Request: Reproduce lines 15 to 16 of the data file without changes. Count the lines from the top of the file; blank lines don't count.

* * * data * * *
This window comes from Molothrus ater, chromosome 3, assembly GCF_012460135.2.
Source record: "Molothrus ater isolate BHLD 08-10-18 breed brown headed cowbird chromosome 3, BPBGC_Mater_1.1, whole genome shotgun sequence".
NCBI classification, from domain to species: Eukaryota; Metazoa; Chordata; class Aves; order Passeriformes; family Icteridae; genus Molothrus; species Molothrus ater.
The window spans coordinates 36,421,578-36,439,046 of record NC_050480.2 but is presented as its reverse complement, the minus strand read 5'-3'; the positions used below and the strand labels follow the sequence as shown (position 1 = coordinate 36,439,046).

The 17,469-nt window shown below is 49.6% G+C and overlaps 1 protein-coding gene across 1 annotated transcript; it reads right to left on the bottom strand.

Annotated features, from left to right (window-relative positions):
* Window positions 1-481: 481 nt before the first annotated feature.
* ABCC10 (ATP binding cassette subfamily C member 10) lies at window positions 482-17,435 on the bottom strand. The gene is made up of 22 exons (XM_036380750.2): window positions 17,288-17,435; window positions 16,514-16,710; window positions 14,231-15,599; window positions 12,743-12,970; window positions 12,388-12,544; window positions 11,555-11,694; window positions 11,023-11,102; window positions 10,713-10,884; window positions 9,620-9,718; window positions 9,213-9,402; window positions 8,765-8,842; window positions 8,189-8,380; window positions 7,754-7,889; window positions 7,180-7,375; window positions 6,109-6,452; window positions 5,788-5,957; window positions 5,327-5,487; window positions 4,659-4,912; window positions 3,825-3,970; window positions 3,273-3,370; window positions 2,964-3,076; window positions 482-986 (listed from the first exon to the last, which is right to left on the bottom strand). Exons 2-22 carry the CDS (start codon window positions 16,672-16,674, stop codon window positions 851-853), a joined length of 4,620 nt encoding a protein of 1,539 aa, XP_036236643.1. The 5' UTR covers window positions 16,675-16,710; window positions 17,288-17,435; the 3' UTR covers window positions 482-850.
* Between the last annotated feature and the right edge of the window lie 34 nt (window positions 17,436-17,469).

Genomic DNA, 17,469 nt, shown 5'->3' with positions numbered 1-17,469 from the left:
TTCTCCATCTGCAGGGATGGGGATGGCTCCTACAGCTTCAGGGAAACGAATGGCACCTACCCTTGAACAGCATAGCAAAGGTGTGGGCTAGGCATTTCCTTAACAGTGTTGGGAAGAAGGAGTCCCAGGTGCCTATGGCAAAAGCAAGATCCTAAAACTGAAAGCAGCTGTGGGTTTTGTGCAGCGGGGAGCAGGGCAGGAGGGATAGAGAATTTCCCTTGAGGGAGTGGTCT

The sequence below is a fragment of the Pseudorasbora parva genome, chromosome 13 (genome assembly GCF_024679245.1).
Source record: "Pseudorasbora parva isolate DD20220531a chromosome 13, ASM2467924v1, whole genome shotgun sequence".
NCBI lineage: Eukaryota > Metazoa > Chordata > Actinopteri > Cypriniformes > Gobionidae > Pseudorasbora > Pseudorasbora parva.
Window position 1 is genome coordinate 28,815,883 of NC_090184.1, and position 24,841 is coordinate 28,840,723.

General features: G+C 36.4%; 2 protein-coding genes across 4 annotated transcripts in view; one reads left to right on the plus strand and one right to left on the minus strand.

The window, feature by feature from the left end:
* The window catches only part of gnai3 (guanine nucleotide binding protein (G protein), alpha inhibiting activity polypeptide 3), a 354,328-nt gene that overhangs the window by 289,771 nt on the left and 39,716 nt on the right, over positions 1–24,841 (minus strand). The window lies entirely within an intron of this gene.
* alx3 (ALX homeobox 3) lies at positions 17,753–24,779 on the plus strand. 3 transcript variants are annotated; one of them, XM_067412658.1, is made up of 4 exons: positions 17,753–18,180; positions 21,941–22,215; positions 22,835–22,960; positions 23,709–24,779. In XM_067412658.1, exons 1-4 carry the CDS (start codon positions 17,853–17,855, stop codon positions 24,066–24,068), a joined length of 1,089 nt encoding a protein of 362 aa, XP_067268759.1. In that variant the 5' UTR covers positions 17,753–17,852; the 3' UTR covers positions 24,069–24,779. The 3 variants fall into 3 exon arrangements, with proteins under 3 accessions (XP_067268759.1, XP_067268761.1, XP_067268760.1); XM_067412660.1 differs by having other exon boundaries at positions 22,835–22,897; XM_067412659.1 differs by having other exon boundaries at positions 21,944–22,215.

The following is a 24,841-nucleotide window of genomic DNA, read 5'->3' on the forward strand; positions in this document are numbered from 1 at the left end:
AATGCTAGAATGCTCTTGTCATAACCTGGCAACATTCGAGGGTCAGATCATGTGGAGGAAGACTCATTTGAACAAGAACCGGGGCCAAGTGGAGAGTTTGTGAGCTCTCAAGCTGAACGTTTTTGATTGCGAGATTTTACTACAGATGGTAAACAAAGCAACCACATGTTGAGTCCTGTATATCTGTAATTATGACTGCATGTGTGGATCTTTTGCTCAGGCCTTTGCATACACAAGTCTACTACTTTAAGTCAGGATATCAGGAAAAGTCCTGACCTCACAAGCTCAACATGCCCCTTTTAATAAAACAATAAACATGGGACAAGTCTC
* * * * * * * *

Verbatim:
Window position 1 is genome coordinate 28,815,883 of NC_090184.1, and position 24,841 is coordinate 28,840,723.

General features: G+C 36.4%; 2 protein-coding genes across 4 annotated transcripts in view; one reads left to right on the plus strand and one right to left on the minus strand.